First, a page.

Miami is known for many things: beaches, babes, and booze. But fashion? Not so much. One local filmmaker aims to change that.
Retro Couture, a documentary short by Christopher Rapalo, unveils Miami's tangled history as one of the nation's leading clothing-manufacturing meccas and follows its journey to reviving its name in the industry. Debuting at the fourth-annual Miami Fashion Film Festival, Rapalo's film was named an official selection and is also in the running for this year's best documentary.
"I wanted to capture this small and important section of our city," Rapalo says. "There's a history of clothing and fashion in Miami. It's time to make it known."
Rapalo, a Miami native with a passion for filmmaking, photography, and fashion, detailed Miami's lengthy history of fashion through vintage footage, thanks to the Wolfson Archives. His film also features the stories of five local pioneers in the business. Most of Miami's industry was housed in Wynwood, giving the neighborhood a reputation as a fashion district long before an arts destination.
"I was amazed at how interesting Miami used to be in terms of manufacturing," Rapalo says. "We used to produce so many clothes and really be considered a fashion capital.
"The 'Made in Miami' label was huge," he adds. "There was a time when Lilly Pulitzer manufactured every dress here."
From shops such as C. Madeleine's to local influencers like Keni Valenti, Simonett Pereira, Allison Sagehorn, and Lauren Arkin, the film's subjects all share a love of one thing: vintage styles.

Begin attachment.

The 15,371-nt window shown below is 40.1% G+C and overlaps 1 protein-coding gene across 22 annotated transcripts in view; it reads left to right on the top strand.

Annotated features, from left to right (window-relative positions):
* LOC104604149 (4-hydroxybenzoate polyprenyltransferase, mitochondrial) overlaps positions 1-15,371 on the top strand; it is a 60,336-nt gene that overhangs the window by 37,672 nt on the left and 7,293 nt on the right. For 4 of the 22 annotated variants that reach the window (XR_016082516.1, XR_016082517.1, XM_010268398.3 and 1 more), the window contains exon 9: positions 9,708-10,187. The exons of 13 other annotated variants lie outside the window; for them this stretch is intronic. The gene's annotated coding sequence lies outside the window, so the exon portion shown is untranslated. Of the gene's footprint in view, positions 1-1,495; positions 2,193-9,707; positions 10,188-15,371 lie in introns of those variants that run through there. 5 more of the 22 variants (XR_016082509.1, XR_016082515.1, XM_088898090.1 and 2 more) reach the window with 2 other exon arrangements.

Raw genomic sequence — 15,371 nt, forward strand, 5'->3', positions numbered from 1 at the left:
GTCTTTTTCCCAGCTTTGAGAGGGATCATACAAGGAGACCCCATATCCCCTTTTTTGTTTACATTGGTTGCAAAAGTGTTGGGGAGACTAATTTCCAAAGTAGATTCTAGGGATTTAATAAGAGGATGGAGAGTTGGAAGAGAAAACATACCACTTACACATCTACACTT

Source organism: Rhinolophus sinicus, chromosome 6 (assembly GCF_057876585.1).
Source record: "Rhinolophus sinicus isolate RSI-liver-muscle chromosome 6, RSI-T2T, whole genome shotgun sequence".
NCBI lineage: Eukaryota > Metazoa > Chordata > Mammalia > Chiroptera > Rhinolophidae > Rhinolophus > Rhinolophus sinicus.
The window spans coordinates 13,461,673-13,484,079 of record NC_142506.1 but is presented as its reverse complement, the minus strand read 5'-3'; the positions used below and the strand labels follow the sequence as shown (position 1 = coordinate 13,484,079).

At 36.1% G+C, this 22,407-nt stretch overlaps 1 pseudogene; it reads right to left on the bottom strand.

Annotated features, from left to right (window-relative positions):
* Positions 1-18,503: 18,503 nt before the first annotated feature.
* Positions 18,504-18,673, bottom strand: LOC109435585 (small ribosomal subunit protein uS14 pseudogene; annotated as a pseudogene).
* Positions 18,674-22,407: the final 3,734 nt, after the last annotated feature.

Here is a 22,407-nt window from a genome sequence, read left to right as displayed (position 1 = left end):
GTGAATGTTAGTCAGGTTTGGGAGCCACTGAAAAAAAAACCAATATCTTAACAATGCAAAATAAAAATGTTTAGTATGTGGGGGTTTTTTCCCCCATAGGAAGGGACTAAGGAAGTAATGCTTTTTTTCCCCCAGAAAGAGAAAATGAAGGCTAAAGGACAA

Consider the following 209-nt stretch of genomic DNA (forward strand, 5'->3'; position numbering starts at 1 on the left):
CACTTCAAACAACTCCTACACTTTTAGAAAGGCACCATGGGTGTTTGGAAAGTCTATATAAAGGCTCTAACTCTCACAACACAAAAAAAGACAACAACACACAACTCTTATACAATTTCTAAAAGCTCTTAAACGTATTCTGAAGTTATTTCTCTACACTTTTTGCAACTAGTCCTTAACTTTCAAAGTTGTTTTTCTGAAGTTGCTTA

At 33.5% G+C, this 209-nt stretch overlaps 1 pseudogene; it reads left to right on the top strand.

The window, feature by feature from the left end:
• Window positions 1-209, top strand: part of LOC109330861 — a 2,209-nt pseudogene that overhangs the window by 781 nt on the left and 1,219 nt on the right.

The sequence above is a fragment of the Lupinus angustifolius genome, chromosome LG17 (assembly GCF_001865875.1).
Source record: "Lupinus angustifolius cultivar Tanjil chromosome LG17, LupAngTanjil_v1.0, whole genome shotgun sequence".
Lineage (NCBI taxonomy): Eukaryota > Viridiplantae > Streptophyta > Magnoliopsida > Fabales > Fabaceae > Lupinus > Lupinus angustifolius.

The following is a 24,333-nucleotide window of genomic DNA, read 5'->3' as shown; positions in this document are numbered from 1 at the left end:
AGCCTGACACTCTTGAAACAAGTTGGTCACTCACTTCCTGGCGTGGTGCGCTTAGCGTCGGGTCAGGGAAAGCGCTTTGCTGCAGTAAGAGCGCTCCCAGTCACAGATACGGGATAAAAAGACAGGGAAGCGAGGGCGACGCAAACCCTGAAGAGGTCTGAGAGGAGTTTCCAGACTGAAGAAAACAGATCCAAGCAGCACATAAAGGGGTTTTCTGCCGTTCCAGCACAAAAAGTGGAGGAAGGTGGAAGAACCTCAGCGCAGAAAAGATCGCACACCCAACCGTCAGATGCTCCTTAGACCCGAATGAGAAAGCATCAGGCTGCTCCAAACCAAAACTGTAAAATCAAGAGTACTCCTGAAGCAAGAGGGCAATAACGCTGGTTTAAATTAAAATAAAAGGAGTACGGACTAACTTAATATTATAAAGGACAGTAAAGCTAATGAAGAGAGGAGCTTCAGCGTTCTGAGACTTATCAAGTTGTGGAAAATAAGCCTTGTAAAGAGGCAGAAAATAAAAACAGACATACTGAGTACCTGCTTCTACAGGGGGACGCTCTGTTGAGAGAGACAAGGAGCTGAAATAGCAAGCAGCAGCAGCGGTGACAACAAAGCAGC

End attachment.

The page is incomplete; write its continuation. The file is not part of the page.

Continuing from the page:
"I wanted to get their thoughts on the industry as a whole and Miami's role in it," he says. "Because they all were inspired by vintage pieces, it made sense to bring the story together through past archive footage and the future of the industry."
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Retro Couture is Rapalo's first documentary and marks the first time the Miami Fashion Film Festival has touched on the city's historic clothing-centered past. This year, Retro Couture is also the only local submission screening at the festival.
"This film is about bringing Miami's past in fashion to the forefront and why it isn't the same anymore," he says.
"I hope it serves as a call to action. It's time we acknowledge what used to be, how we can bring it back, and pay tribute to it."
The film will screen as part of the Miami Fashion Film Festival's Documentary Shorts program Thursday, September 22, at the Wolfsonian. Doors open at 6 p.m., and the screening begins at 7. Tickets cost $12. The film will also show at Miami Dade College in October. Visit miafff.com.